The Robinson House was given its current form in 1886. That was when the Robert E. Lee Camp of the United Confederate Veterans acquired the farm. Although the Confederate Soldiers Home opened as a privately funded retirement community for destitute Confederate veterans, soon after its establishment, the Commonwealth of Virginia began to support the operation with the understanding that when the last residents died, the property would come to the state.

In 1887, the Robinson House received its third floor, designed and paid for by Robert Fleming, a Southern-born architect who practiced in Washington. His design for the expansion elaborated on the Italianate features that were in place. It was Fleming who added the crowning cupola. The house held administrative and living quarters for the residents.

Richmond historian Elizabeth O'Leary, who exhaustively and masterfully researched the grounds and its history, and was curator of the in-house exhibit and author of the accompanying book, "Across Time," suggests that the Robinson House may also have housed Richmond's first Confederate museum. Many residents brought Civil War memorabilia with them that was displayed here. And "Little Sorrel," the horse belonging to Gen. Thomas "Stonewall" Jackson was stuffed and shown here.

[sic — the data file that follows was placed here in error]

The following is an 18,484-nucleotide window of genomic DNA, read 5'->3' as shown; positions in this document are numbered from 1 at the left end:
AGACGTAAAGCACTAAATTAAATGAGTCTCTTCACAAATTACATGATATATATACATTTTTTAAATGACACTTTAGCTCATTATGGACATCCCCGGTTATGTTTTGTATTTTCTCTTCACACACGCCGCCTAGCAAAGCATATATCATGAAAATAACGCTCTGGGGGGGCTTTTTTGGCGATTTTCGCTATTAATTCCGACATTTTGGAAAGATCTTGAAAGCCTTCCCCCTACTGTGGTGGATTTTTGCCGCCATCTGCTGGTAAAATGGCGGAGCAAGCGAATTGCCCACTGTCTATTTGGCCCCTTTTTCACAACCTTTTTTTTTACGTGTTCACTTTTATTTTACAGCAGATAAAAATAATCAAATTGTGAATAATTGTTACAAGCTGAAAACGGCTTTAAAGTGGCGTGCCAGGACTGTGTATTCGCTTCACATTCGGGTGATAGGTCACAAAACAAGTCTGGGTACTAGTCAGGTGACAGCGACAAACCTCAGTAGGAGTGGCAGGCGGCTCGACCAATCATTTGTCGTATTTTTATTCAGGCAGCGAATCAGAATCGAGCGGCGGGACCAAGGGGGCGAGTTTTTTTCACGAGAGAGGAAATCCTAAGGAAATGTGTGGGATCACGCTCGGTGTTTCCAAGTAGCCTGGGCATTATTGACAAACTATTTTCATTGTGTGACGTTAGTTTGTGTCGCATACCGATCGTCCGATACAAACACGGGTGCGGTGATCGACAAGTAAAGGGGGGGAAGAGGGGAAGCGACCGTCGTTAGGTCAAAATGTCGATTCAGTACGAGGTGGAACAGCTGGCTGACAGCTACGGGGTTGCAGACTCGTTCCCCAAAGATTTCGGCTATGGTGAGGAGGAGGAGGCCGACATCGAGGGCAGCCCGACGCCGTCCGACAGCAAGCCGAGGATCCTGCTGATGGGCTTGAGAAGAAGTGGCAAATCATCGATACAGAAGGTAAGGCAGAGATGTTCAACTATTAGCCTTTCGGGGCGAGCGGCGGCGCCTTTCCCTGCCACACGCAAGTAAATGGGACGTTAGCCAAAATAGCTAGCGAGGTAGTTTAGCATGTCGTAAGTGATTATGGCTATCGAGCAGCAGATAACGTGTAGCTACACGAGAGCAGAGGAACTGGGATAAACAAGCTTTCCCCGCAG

Although the frame cabins that housed th
e male residents have disappeared, an inter-religious chapel still stands near Grove Avenue. It was built with funds raised by the veterans and designed by Marion Dimmock, a local architect who had served in the Confederate army. In the early 1930s, the Confederate Home for Women was completed facing Sheppard Street and Hanover Avenue. It housed daughters and wives of veterans.

By 1935 during the Great Depression, when the veteran population was dwindling, the Virginia Museum of Fine Arts was built at the southeast corner of the tract, financed in part by the federal WPA. In 1989, the last women were resettled in newer quarters. By the end of the last century the museum was finally able to control the site and determine its future. Thus, the sprawling contemporary north, or McGlothlin Wing, and adjacent waterworks and terraces and sculpture park.

The restored Robinson House, with a new and architecturally savvy rear entry pavilion, completes the eclectic ensemble of buildings. The structure has served many purposes-- farmhouse, retirement home and even as the center for the Virginia Institute for Scientific Research from 1949 to 1963. For the VMFA it has housed photography labs and art classes, galleries and an art rental and sales program.

Now, all the oldest building on campus needs are the signs to guide visitors to the information and discoveries that await within.